Hello and welcome to the history page. Last week our ruminations took us to
Formentera and the return of civilisation to that island at the turn of the
18th century. This week, as we have no pressing business to attend to, we may
as well continue in the same line. Actually, rather than continue, I would like
to take a few steps back in order to recount the interesting chain of events
that led up to the resettlement. It all started back in the 1650s . . .
Ibiza had just recovered from a virulent bout of bubonic plague, but the prospect
of economic recovery remained bleak. A full-scale depression settled heavily
over the island due to the total loss of its primary industry, the production
of salt. The island was literally reduced to bankruptcy when the quondam maritime
practice of bypassing plague-ridden ports turned into a thirty-year boycott.
This trading moratorium effectively strangulated all cash-flow to the island
and its institutions.
The level of destitution that resulted borders on the inconceivable. The population
lived in continual and unrelieved want of life's bare necessities. Not only
was there no money, but the island could not feed itself owing to frequent droughts
compounded by poor agrarian techniques. Hunger afflicted both peasants and town
dwellers, demanding that food be imported from elsewhere - although the local
government's absolute insolvency made that exigency rather hard to fulfil. Not
many merchants were willing to engage in the barter of salt for wheat, which
was the arrangement island authorities most often tried to promote.
It should be pointed out that grain was the primary staple of the Ibicenco
diet during the 17th century. At this time Ibiza was still covered predominately
by her indigenous vegetation, the pine tree. The fig, almond, citrus, carob,
olive and other fruit trees which now grace the island's countryside were not
planted until the latter half of the 18th century. Getting back to the point,
the need for grain was urgent, and islanders were hell-bent on getting it, by
hook or by crook.
As it turns out, it was a private citizen by the name of Marc Ferrer who put
his neck on the line to help his people in a time of need. Ferrer then went
on to lead Ibiza into the largest enterprise she had undertaken in many centuries:
the resettling of Formentera. What follows is a true story - definitive proof
that history is every bit as engaging as fiction!
Have Boat, Will Sail
Marc Ferrer was a sea captain which, in those days, meant that he owned his
own boat and made his living from transporting cargo. The only biographical
information we have of him is that he was Ibicenco by birth, born into a family
of mariners and raised in the marina of the old town. He grew up to be a trusted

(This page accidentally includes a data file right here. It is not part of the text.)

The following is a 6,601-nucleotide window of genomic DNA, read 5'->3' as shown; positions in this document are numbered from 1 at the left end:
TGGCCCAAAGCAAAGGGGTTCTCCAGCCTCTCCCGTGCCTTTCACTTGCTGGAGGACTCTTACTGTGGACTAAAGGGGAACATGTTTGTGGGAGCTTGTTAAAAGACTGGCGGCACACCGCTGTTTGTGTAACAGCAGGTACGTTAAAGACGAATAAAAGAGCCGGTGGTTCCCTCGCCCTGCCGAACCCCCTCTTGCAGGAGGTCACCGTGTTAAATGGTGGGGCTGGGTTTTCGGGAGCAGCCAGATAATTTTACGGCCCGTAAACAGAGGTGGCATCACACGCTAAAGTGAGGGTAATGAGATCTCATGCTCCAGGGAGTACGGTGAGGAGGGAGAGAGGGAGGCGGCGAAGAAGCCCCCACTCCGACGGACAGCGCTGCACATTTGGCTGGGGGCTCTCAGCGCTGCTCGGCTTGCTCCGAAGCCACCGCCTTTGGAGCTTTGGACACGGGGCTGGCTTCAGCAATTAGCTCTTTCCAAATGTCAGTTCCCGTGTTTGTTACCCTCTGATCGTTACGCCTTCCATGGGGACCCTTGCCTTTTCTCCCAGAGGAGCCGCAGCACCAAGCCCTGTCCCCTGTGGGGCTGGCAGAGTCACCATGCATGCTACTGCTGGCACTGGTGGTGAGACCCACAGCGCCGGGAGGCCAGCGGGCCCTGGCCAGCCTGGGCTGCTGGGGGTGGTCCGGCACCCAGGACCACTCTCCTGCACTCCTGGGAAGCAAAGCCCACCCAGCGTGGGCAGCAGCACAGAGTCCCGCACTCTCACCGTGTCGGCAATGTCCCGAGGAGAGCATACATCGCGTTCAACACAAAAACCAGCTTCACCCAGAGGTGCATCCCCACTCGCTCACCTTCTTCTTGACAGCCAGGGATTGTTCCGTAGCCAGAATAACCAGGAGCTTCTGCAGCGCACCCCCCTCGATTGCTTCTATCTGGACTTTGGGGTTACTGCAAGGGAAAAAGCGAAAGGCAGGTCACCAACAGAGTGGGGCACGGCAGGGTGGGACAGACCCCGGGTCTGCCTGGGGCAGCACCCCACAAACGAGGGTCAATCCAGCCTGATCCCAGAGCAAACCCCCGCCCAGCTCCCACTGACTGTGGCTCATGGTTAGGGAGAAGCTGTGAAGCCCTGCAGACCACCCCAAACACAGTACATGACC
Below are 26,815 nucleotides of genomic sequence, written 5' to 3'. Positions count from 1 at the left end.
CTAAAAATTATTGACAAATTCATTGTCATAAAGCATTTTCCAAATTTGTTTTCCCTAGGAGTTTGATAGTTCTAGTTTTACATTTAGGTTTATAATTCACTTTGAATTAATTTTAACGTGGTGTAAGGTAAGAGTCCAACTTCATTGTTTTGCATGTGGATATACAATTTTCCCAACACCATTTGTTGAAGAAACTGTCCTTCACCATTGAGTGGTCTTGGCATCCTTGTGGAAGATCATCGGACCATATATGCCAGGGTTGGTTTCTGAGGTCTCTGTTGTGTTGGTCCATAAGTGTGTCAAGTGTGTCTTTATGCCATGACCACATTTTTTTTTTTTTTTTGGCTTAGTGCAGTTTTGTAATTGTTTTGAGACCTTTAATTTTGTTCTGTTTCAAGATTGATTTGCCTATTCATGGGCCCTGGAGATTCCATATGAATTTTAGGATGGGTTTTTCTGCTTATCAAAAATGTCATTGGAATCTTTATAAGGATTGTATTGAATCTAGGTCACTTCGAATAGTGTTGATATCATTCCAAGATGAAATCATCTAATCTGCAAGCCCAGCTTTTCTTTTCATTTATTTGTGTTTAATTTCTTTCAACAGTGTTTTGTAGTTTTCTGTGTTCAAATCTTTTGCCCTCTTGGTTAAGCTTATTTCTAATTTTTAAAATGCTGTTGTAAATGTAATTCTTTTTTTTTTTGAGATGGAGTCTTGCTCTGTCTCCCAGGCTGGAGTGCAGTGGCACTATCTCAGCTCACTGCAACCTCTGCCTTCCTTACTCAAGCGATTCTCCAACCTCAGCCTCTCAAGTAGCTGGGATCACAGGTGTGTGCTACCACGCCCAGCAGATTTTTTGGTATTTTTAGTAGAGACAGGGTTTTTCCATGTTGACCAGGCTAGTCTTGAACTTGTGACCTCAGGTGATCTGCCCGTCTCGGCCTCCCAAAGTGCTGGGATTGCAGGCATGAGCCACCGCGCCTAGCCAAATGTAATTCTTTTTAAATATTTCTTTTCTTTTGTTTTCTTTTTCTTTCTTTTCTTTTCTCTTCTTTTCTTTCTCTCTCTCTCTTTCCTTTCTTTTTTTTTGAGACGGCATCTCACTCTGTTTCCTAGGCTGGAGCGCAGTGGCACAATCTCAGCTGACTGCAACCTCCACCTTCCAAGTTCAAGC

sailor and was hired by the city hall to fetch cargoes of grain from Italy and
the Spanish mainland.
On one fateful trip to Valencia, however, Ferrer ran into misfortune. The year
was 1692 and the captain had just purchased a very large cargo of wheat. The
grain would not all fit in the hold of his ship and three trips home and back
were needed to deliver it. On the final run, Ferrer met with the grain broker
to settle accounts and found, much to his consternation, that the man would
not accept payment in salt but insisted firmly on cash. When Ferrer could not
produce the money, the broker took the drastic measure of throwing him in jail,
where he stayed for two years.
Ferrer was not a man to take injustice lying down. From his tower cell he wrote
to the powers-that-be in Ibiza, requesting their immediate intervention and
arguing that he had merely been acting on their behalf. The governor of Ibiza
was, of course, sensitive to the jailed man's pleas, but no amount of negotiation
with the grain broker could persuade the latter to relent on his decision. This
hard-nosed businessman, called Francesc MartÝ, made his intentions very clear.
He was determined that Ferrer should stay in jail as collateral until he, MartÝ,
was reimbursed, in coin, for the total amount due. Maddeningly, not a single
pound was forthcoming from Ibiza's empty coffers, and Ferrer, it seemed, was
a doomed man.
But! where there is a will there is a way. Foiled at the bureaucratic level,
Ferrer resorted to his personal powers of persuasion. He summoned MartÝ and
negotiated a private pact with him. The prisoner would hand over his only land
(Can Parreta, in present-day San Jordi) to be exploited for an indefinite period
of time, until the sale of its produce covered the debt. At the end of that
time, the land would be returned to Ferrer, or in the case of his demise, to
his descendants. MartÝ accepted and Ferrer was released.
The captain returned home to the welcoming arms of his wife and three daughters,
a free man but a poor one. He still felt himself sorely wronged and decided
to write a letter to the king, pleading his case. In the missive, he recounted
the recent chain of events in which he had been involved and asked that, in
compensation for the land he had forfeited in Ibiza, he be awarded half a square
league in Formentera.
This was one bold request for a variety of reasons. First of all, the tract
of land asked for far exceeded the tract of land signed over to the "Valenciano".
Secondly, Formentera was utterly wild; no one but pirates had inhabited it in
over three centuries. In fact, any sane man living in Spain in 1695 would have
viewed owning acreage in Formentera as a curse rather than a blessing. It was
flat, defenceless, infertile, overrun by dense forest - and those were its good
points. To resettle a place like that involved serious risk to life and limb.
Perhaps, for these very reasons, the king looked upon Ferrer with favour, finding
him to be an honest man and a brave one. The land was granted and the resettling
endeavour began immediately. The rest, as they say, is history! Join us next
month for Sant Ciriac and the Catalan Conquest, here at LiveIbiza where the
action never stops!